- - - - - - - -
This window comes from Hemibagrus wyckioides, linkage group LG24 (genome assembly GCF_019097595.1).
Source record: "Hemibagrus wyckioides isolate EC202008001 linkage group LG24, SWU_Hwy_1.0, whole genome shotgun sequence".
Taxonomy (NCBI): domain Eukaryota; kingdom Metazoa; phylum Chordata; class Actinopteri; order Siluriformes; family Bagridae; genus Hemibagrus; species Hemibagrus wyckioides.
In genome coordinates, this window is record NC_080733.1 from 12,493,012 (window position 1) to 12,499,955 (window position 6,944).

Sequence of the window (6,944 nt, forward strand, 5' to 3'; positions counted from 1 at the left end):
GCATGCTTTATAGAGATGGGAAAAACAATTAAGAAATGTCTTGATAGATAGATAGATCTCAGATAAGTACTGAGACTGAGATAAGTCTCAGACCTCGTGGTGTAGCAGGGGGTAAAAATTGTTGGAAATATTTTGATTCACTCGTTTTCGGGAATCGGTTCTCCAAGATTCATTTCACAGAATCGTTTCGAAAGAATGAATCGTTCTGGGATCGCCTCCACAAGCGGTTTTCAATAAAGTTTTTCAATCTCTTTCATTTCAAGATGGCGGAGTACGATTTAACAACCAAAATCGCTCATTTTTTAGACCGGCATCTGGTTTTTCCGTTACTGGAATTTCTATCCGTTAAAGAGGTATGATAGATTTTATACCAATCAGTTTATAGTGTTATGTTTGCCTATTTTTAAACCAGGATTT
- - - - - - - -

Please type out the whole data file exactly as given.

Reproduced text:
This window comes from Hemibagrus wyckioides, linkage group LG24 (genome assembly GCF_019097595.1).
Source record: "Hemibagrus wyckioides isolate EC202008001 linkage group LG24, SWU_Hwy_1.0, whole genome shotgun sequence".
Taxonomy (NCBI): domain Eukaryota; kingdom Metazoa; phylum Chordata; class Actinopteri; order Siluriformes; family Bagridae; genus Hemibagrus; species Hemibagrus wyckioides.
In genome coordinates, this window is record NC_080733.1 from 12,493,012 (window position 1) to 12,499,955 (window position 6,944).

Sequence of the window (6,944 nt, forward strand, 5' to 3'; positions counted from 1 at the left end):
GCATGCTTTATAGAGATGGGAAAAACAATTAAGAAATGTCTTGATAGATAGATAGATCTCAGATAAGTACTGAGACTGAGATAAGTCTCAGACCTCGTGGTGTAGCAGGGGGTAAAAATTGTTGGAAATATTTTGATTCACTCGTTTTCGGGAATCGGTTCTCCAAGATTCATTTCACAGAATCGTTTCGAAAGAATGAATCGTTCTGGGATCGCCTCCACAAGCGGTTTTCAATAAAGTTTTTCAATCTCTTTCATTTCAAGATGGCGGAGTACGATTTAACAACCAAAATCGCTCATTTTTTAGACCGGCATCTGGTTTTTCCGTTACTGGAATTTCTATCCGTTAAAGAGGTATGATAGATTTTATACCAATCAGTTTATAGTGTTATGTTTGCCTATTTTTAAACCAGGATTT